I've reproduced below what is probably the best of the Telecomics stories, from Red Ryder Comics No. 42, January 1947; it bubbles with some of the in-jokes that Lebeck's cartoonists enjoyed adding to their work. Thus "Blackjack Stanley," who is drawn (by Dan Gormley) not as a caricature of the real Stanley, but, probably deliberately, as a much rougher-looking specimen. Teleboy's home address, 200 Fifth Avenue, is also an in-joke, since Lebeck's office was at that address in New York. ( "P. D. Garvits" sounds like a real name, but I have no idea whose.) I enjoy, too, all the stigmata of very early television: the tiny screen, the cheap sets, and what were in 1946 (when the story was written and drawn) still very small audiences. Only the interactivity between screen and viewer may seem advanced, but in this story it is a deadpan joke of the kind I associate with Stanley.
From Harry McCracken: In regards to your most recent post, there are a number of Telecomics on YouTube. Here are a few, which feel a bit like Clutch Cargo without the human lips:
If Telecomics made it onto TV in 1946, they predated Crusader Rabbit, and might have earned a claim on being the first made-for-TV cartoons if they actually had any animation rather than being sequences of still drawings. I’m far from an expert on them, but did do a tiny bit of research on them last year when writing a post about 1154 N. Western Ave. in Los Angeles, where they were headquartered for at least a time, in the same building that once was home to the Mintz studio (and before that, as you mentioned in Hollywood Cartoons, an early form of Harman-Ising):
Dick Moores headed the company and did at some of the art for its non-cartoons, which presumably might help explain how a Telecomics feature—which I didn’t know about until I read your piece—ended up in a Dell comic.
[Posted February 17, 2018]
From Mark Kausler: I enjoyed reading your post on Telecomics and the "Maybe Stanley" story from Red Ryder Comics that went with it. It's interesting that the actor playing the Sheriff of Flapjack County in the comic book story is concerned that his TV show will lose it's only "listener" if the kid shuts it off. TV was at such an early stage in 1947 that it still hadn't shed its radio roots yet. Perhaps the little ten-inch blurry image common to 1947 picture tubes was listened to, more than looked upon.
As a matter of interest, the "Telecomics" series was the combined brainchild of Dick Moores, the cartoonist, and Robert C. Bruce, the actor and sometimes Looney Tunes narrator. Bob Bruce hired fellow radio actors like Lurene Tuttle, who did just about all the women's voices in the series, and Howard McNear, the radio voice of "Doc" in Gunsmoke and the television actor who was "Floyd the Barber" in the Andy Griffith Show, to play most of the parts in the "Danny March", "Kid Champion" and "Space Barton" segments of the Telecomics series. "Telecomics" is literally, illustrated radio, as Chuck Jones used to derisively describe Hanna-Barbera TV cartoons (and they moved a lot more than Telecomics did).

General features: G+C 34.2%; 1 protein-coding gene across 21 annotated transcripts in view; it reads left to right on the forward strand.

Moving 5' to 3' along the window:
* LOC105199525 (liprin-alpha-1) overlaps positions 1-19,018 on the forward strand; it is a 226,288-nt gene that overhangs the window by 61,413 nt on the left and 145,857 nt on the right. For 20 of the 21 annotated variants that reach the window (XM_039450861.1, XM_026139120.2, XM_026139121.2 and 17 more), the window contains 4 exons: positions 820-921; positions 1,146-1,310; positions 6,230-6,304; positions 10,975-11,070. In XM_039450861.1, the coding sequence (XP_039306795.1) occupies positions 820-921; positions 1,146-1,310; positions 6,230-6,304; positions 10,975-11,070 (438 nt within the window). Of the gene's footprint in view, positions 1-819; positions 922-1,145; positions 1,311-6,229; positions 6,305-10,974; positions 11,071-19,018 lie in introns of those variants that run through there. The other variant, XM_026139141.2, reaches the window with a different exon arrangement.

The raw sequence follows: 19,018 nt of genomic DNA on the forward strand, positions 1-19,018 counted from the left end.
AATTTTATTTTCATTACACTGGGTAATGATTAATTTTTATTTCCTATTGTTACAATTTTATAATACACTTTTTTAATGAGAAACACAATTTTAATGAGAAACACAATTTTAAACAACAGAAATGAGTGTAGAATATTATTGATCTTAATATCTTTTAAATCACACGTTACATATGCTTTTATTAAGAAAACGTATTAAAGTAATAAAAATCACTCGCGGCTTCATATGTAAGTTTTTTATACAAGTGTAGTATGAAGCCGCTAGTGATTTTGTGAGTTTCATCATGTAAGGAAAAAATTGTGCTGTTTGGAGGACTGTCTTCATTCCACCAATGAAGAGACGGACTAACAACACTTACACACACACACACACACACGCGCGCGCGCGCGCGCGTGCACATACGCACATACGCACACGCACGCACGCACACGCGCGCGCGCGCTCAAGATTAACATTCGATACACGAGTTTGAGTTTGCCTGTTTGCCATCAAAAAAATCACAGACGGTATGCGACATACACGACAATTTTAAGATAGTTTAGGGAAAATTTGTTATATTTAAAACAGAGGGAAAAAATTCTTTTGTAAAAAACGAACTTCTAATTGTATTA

[Posted February 19, 2018]
February 12, 2018:
I've always had a small pile of flip books on my bookshelves—a Felix flip book by Otto Messmer that Milt Gray picked up for me at Montreal in 1967, personal flip books by Mark Kausler and George Griffin, an Oskar Fischinger flip book by his widow, Elfriede, a nifty little Snow White flip book published by Disney in the early nineties, and a set of a half dozen flip books by independent New York animators like Tony Eastman and Kathy Rose. Other flip books have fallen by the wayside. I used to have several that I bought at Disneyland in 1969, and I remember having a couple of MGM cartoon flip books that I think I gave to Mark Kausler many years ago.
Now, thanks to Pete Docter, I've been enjoying the second set of Disney flip books that Pete has overseen in between his directing duties at Pixar. The first set (which I haven't seen) was devoted to one scene each by the animators known as the Nine Old Men (Frank Thomas, Ollie Johnston, Milt Kahl, Ward Kimball, et al.). I've voiced here, on more than one occasion, my skepticism about the very idea that the nine were the premier Disney animators, and Pete's new set, titled "Nine More Old Men," is a sort of corrective to that notion. The books in the new set—handsomely bound and beautifully reproduced from the original drawings—are of scenes by Ub Iwerks, Norm Ferguson, Art Babbitt, Ham Luske, Grim Natwick, Bill Tytla, John Sibley, Fred Moore, and Hal King. An accompanying booklet provides biographical information about each animator.
Hal King is the big surprise here; he's represented by a Donald Duck scene from TheThree Caballeros. But the animators in the new box are a shadowy group compared with the Nine Old Men. Most of them died before the Nine began to acquire the celebrity that Disney nourished. I realized, as I reviewed the names represented in the new set, that I'd met and interviewed only two of them, Babbitt and Natwick. Moore, Tytla, Luske, Ferguson—I would have loved to meet all of them, but they were all gone long before I made my first trip to California in 1969. Iwerks turned me down when I asked for an interview shortly before he died in 1971, and Sibley died in 1973, when my interviewing was still in its early stages. I'm not sure how Milt and I overlooked Hal King (who lived until 1986), but then, we did interview a lot of people who probably have as strong a claim to a place in the box.